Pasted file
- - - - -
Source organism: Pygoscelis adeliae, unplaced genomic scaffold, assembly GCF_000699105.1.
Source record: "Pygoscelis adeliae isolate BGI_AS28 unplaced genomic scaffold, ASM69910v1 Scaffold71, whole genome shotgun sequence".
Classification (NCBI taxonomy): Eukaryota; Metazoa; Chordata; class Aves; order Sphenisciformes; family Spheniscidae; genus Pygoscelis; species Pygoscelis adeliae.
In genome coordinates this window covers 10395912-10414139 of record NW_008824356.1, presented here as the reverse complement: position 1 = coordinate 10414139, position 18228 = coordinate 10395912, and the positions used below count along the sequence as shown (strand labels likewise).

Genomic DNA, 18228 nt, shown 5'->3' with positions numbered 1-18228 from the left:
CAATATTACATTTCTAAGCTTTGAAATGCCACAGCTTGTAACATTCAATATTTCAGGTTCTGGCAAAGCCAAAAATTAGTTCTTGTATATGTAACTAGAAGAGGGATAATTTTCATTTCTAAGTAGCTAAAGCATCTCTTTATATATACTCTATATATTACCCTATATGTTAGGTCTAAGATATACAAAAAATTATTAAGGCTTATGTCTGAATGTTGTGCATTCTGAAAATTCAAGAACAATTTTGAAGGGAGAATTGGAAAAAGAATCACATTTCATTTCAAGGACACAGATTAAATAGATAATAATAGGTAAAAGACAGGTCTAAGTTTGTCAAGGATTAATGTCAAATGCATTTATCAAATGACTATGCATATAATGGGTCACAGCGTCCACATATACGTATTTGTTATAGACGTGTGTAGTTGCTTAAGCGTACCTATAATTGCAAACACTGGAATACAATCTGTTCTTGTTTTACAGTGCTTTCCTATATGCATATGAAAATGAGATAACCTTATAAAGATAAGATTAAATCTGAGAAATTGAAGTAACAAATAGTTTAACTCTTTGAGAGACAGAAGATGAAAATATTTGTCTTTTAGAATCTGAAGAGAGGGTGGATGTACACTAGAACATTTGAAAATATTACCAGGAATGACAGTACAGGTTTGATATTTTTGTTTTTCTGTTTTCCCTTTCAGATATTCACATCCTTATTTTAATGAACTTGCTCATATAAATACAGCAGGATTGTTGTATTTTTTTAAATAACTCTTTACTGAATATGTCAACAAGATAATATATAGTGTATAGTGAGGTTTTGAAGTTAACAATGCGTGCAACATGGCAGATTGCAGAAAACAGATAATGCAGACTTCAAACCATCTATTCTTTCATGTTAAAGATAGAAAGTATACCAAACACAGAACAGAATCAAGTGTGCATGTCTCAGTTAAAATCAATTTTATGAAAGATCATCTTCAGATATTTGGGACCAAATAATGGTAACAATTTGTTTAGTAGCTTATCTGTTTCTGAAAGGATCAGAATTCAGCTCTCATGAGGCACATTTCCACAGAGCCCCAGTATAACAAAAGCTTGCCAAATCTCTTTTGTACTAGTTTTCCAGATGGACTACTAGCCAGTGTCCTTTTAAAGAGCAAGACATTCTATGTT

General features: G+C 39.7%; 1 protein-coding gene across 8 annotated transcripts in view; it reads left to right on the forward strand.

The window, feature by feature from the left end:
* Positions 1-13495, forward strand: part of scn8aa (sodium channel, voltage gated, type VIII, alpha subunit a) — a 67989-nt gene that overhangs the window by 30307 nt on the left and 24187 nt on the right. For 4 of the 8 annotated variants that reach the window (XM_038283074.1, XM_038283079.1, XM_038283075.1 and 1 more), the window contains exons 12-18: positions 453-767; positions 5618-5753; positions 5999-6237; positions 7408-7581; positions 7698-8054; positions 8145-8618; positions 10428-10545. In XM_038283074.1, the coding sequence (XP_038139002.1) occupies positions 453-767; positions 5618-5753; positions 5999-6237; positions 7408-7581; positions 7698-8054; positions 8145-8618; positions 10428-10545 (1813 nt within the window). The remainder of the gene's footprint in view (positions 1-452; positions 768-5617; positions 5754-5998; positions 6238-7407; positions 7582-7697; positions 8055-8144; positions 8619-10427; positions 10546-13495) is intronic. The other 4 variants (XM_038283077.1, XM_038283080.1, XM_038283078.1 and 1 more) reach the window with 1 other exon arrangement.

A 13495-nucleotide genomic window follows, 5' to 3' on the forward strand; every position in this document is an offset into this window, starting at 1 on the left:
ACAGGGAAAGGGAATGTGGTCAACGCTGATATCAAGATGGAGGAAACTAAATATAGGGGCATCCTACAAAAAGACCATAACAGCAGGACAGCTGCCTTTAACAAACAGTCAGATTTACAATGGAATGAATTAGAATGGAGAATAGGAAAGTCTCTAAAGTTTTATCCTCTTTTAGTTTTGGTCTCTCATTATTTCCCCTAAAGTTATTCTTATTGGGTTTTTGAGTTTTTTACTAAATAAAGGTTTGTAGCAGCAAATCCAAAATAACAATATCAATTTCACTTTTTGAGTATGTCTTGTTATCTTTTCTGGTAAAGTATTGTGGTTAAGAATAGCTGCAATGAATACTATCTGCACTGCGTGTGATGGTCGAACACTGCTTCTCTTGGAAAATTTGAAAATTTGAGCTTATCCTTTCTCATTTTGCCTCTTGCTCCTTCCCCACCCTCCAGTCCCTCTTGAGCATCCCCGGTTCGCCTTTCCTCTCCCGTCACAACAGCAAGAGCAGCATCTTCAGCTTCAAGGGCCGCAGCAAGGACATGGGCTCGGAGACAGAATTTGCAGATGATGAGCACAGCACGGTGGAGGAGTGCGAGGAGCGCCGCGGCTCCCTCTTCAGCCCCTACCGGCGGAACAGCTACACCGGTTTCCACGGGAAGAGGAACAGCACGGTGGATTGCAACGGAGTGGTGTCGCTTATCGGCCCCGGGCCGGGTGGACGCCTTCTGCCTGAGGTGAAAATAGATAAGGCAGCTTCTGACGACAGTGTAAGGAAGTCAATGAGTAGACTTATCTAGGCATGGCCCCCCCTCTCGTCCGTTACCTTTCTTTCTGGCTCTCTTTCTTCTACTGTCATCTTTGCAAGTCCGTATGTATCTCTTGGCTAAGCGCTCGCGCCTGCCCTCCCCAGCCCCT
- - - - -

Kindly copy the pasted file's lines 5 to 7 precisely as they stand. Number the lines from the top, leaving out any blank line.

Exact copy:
Genomic DNA, 18228 nt, shown 5'->3' with positions numbered 1-18228 from the left:
CAATATTACATTTCTAAGCTTTGAAATGCCACAGCTTGTAACATTCAATATTTCAGGTTCTGGCAAAGCCAAAAATTAGTTCTTGTATATGTAACTAGAAGAGGGATAATTTTCATTTCTAAGTAGCTAAAGCATCTCTTTATATATACTCTATATATTACCCTATATGTTAGGTCTAAGATATACAAAAAATTATTAAGGCTTATGTCTGAATGTTGTGCATTCTGAAAATTCAAGAACAATTTTGAAGGGAGAATTGGAAAAAGAATCACATTTCATTTCAAGGACACAGATTAAATAGATAATAATAGGTAAAAGACAGGTCTAAGTTTGTCAAGGATTAATGTCAAATGCATTTATCAAATGACTATGCATATAATGGGTCACAGCGTCCACATATACGTATTTGTTATAGACGTGTGTAGTTGCTTAAGCGTACCTATAATTGCAAACACTGGAATACAATCTGTTCTTGTTTTACAGTGCTTTCCTATATGCATATGAAAATGAGATAACCTTATAAAGATAAGATTAAATCTGAGAAATTGAAGTAACAAATAGTTTAACTCTTTGAGAGACAGAAGATGAAAATATTTGTCTTTTAGAATCTGAAGAGAGGGTGGATGTACACTAGAACATTTGAAAATATTACCAGGAATGACAGTACAGGTTTGATATTTTTGTTTTTCTGTTTTCCCTTTCAGATATTCACATCCTTATTTTAATGAACTTGCTCATATAAATACAGCAGGATTGTTGTATTTTTTTAAATAACTCTTTACTGAATATGTCAACAAGATAATATATAGTGTATAGTGAGGTTTTGAAGTTAACAATGCGTGCAACATGGCAGATTGCAGAAAACAGATAATGCAGACTTCAAACCATCTATTCTTTCATGTTAAAGATAGAAAGTATACCAAACACAGAACAGAATCAAGTGTGCATGTCTCAGTTAAAATCAATTTTATGAAAGATCATCTTCAGATATTTGGGACCAAATAATGGTAACAATTTGTTTAGTAGCTTATCTGTTTCTGAAAGGATCAGAATTCAGCTCTCATGAGGCACATTTCCACAGAGCCCCAGTATAACAAAAGCTTGCCAAATCTCTTTTGTACTAGTTTTCCAGATGGACTACTAGCCAGTGTCCTTTTAAAGAGCAAGACATTCTATGTT

General features: G+C 39.7%; 1 protein-coding gene across 8 annotated transcripts in view; it reads left to right on the forward strand.